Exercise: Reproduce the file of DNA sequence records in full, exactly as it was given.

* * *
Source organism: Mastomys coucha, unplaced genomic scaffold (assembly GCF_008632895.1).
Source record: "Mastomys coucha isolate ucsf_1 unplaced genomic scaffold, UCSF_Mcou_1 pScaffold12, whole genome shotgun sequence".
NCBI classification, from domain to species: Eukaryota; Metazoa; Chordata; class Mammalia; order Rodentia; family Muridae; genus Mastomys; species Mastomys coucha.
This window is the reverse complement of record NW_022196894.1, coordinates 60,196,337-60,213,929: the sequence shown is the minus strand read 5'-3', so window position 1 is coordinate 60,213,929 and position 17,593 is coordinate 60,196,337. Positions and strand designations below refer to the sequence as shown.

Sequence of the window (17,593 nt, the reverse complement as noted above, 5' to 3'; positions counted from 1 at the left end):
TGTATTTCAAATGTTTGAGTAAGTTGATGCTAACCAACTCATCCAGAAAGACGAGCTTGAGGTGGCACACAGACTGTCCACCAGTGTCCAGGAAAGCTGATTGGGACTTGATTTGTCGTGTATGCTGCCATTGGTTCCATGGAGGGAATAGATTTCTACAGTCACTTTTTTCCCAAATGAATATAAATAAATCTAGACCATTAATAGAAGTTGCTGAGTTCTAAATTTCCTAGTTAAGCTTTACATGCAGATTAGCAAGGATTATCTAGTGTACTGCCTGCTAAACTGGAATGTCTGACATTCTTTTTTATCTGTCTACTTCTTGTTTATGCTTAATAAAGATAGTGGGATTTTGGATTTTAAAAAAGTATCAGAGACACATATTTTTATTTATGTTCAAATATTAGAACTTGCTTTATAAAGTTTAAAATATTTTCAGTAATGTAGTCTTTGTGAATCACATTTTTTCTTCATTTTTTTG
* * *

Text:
Source organism: Mastomys coucha, unplaced genomic scaffold (assembly GCF_008632895.1).
Source record: "Mastomys coucha isolate ucsf_1 unplaced genomic scaffold, UCSF_Mcou_1 pScaffold12, whole genome shotgun sequence".
NCBI classification, from domain to species: Eukaryota; Metazoa; Chordata; class Mammalia; order Rodentia; family Muridae; genus Mastomys; species Mastomys coucha.
This window is the reverse complement of record NW_022196894.1, coordinates 60,196,337-60,213,929: the sequence shown is the minus strand read 5'-3', so window position 1 is coordinate 60,213,929 and position 17,593 is coordinate 60,196,337. Positions and strand designations below refer to the sequence as shown.

Sequence of the window (17,593 nt, the reverse complement as noted above, 5' to 3'; positions counted from 1 at the left end):
TGTATTTCAAATGTTTGAGTAAGTTGATGCTAACCAACTCATCCAGAAAGACGAGCTTGAGGTGGCACACAGACTGTCCACCAGTGTCCAGGAAAGCTGATTGGGACTTGATTTGTCGTGTATGCTGCCATTGGTTCCATGGAGGGAATAGATTTCTACAGTCACTTTTTTCCCAAATGAATATAAATAAATCTAGACCATTAATAGAAGTTGCTGAGTTCTAAATTTCCTAGTTAAGCTTTACATGCAGATTAGCAAGGATTATCTAGTGTACTGCCTGCTAAACTGGAATGTCTGACATTCTTTTTTATCTGTCTACTTCTTGTTTATGCTTAATAAAGATAGTGGGATTTTGGATTTTAAAAAAGTATCAGAGACACATATTTTTATTTATGTTCAAATATTAGAACTTGCTTTATAAAGTTTAAAATATTTTCAGTAATGTAGTCTTTGTGAATCACATTTTTTCTTCATTTTTTTG